Not surprisingly (again :p), such 'facilities' weren't free. As we were still floating in the water, the guide returned to tell us that the use of their simple bamboo raft would make us poorer by RM100.00. Wow! Even a ride in Sunway Lagoon won't cost us that much! :p Most of us were immediately cool to the thought but Linus asked for the guide to negotiate. They went off and returned, this time the price dropped to RM75.00. ;)
At this point, some of us had made up their minds that the price for Sum's photo op isn't really worth it and the answer we gave back to the guide was a firm 'NO'. We were still floating in the water when the guide came back one more time, with an offer of RM28.00 for the raft! A 400% discount (from the initial RM100.00)! Gosh, I guess even in the depths of the jungle, there are still people trying to pull the wool out of our eyes! :p Thank goodness no one took up the offer.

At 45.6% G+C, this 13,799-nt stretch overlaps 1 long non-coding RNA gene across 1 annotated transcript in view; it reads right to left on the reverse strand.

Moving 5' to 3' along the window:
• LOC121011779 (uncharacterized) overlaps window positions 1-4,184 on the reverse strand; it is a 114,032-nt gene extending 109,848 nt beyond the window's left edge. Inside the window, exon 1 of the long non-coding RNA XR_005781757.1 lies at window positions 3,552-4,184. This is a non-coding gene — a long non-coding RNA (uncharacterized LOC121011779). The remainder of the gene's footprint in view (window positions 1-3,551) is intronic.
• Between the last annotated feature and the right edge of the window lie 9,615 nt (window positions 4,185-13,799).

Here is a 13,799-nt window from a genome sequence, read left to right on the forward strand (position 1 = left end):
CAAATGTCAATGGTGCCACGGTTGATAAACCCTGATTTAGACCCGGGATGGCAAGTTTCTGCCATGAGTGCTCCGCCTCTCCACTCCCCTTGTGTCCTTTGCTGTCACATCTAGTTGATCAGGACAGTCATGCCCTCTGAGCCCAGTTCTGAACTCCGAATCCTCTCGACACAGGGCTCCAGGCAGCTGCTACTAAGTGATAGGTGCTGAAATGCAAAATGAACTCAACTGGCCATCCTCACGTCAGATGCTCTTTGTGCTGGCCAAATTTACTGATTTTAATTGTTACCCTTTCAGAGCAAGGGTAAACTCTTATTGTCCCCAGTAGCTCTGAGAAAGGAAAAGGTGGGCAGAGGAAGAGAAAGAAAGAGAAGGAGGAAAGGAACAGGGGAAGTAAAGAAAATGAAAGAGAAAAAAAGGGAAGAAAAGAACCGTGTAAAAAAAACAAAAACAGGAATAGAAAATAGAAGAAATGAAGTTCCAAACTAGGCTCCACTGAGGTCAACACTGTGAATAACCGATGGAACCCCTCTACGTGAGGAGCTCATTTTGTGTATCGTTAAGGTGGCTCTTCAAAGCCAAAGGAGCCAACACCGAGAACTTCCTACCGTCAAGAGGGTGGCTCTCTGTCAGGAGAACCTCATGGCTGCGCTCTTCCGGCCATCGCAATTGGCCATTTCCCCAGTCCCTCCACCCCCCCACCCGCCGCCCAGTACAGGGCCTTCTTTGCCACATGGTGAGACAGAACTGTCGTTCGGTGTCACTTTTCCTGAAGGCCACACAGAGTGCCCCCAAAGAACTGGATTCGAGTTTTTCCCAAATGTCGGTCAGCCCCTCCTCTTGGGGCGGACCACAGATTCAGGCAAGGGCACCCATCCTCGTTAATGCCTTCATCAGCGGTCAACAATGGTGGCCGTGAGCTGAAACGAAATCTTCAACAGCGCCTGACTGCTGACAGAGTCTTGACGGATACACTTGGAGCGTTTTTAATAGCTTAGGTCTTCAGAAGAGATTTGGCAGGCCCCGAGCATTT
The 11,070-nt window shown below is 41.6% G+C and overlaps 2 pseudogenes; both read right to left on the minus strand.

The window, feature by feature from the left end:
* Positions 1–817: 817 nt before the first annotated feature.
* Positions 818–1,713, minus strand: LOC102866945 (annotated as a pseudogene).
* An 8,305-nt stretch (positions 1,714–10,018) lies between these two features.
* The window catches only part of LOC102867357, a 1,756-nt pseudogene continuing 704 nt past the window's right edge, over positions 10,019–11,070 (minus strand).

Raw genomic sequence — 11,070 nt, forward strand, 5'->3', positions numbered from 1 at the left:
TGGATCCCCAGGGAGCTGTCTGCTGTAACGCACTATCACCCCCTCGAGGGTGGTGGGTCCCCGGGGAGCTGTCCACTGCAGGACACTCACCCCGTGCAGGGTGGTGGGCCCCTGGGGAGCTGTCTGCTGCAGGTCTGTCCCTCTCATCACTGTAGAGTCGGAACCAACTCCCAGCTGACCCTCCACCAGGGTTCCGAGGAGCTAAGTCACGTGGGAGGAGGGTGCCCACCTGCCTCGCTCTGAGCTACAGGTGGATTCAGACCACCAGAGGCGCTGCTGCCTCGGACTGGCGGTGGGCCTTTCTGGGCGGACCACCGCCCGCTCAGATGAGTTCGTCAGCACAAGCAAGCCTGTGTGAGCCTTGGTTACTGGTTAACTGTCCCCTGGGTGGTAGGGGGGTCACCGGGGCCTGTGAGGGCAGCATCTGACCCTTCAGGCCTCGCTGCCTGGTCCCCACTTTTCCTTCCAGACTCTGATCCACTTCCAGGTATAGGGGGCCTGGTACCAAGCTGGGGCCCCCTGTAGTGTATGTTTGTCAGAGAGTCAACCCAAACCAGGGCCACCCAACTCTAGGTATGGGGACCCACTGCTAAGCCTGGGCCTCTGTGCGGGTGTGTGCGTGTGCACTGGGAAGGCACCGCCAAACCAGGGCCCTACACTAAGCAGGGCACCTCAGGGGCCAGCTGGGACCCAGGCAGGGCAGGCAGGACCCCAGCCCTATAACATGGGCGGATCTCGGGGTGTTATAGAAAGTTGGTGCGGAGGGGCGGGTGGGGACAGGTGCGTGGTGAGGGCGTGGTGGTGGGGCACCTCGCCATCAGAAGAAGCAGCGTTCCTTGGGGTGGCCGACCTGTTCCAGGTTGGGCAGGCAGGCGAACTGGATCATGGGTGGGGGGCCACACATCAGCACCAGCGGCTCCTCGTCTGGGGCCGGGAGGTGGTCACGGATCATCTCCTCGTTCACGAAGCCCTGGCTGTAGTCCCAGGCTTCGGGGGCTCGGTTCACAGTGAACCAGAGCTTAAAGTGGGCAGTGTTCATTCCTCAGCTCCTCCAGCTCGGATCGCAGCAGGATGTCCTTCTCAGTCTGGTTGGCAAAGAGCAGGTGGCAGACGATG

After floating about for perhaps an hour, we moved onto that boulder sticking out close to the middle of the river, for a moment to sit around as the river water dripped off our bodies. We made some idle chatter before attempting to explore the depth of the sand bed around the boulder. Yeah, we were THAT BORED. ;)
Finally, I decided that I've had enough of soaking and swam back to the river bank. Some followed while some others lingered on. We prepared our lunch soon after. For the rest of the evening, we loitered around the camp site, the overcast sky threatening another bout of drenching rain.